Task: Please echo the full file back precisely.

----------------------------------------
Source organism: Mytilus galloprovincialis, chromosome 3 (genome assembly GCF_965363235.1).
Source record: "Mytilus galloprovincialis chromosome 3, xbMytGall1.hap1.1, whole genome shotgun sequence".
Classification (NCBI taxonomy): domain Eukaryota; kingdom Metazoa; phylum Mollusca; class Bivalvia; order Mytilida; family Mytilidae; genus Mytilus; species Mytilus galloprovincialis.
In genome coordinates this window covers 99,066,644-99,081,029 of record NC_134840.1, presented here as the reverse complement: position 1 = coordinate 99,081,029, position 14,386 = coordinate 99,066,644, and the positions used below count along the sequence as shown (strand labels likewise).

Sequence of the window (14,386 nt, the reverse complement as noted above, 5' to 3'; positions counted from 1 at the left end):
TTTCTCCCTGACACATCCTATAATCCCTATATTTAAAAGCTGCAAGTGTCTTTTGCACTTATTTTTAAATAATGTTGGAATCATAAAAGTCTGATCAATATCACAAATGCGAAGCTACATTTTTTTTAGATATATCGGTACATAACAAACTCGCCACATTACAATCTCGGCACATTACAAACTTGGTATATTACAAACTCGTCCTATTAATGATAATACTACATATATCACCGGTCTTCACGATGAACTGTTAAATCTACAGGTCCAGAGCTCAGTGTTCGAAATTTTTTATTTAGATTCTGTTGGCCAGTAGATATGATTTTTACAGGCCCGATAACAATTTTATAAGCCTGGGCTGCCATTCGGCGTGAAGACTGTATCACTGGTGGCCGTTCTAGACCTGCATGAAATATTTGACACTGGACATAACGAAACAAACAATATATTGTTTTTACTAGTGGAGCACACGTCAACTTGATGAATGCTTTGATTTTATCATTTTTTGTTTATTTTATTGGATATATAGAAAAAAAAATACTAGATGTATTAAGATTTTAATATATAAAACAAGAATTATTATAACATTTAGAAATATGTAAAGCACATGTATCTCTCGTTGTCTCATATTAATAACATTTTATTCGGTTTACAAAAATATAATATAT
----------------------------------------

Source organism: Mytilus galloprovincialis, chromosome 3 (genome assembly GCF_965363235.1).
Source record: "Mytilus galloprovincialis chromosome 3, xbMytGall1.hap1.1, whole genome shotgun sequence".
Classification (NCBI taxonomy): domain Eukaryota; kingdom Metazoa; phylum Mollusca; class Bivalvia; order Mytilida; family Mytilidae; genus Mytilus; species Mytilus galloprovincialis.
In genome coordinates this window covers 99,066,644-99,081,029 of record NC_134840.1, presented here as the reverse complement: position 1 = coordinate 99,081,029, position 14,386 = coordinate 99,066,644, and the positions used below count along the sequence as shown (strand labels likewise).

Sequence of the window (14,386 nt, the reverse complement as noted above, 5' to 3'; positions counted from 1 at the left end):
TTTCTCCCTGACACATCCTATAATCCCTATATTTAAAAGCTGCAAGTGTCTTTTGCACTTATTTTTAAATAATGTTGGAATCATAAAAGTCTGATCAATATCACAAATGCGAAGCTACATTTTTTTTAGATATATCGGTACATAACAAACTCGCCACATTACAATCTCGGCACATTACAAACTTGGTATATTACAAACTCGTCCTATTAATGATAATACTACATATATCACCGGTCTTCACGATGAACTGTTAAATCTACAGGTCCAGAGCTCAGTGTTCGAAATTTTTTATTTAGATTCTGTTGGCCAGTAGATATGATTTTTACAGGCCCGATAACAATTTTATAAGCCTGGGCTGCCATTCGGCGTGAAGACTGTATCACTGGTGGCCGTTCTAGACCTGCATGAAATATTTGACACTGGACATAACGAAACAAACAATATATTGTTTTTACTAGTGGAGCACACGTCAACTTGATGAATGCTTTGATTTTATCATTTTTTGTTTATTTTATTGGATATATAGAAAAAAAAATACTAGATGTATTAAGATTTTAATATATAAAACAAGAATTATTATAACATTTAGAAATATGTAAAGCACATGTATCTCTCGTTGTCTCATATTAATAACATTTTATTCGGTTTACAAAAATATAATATAT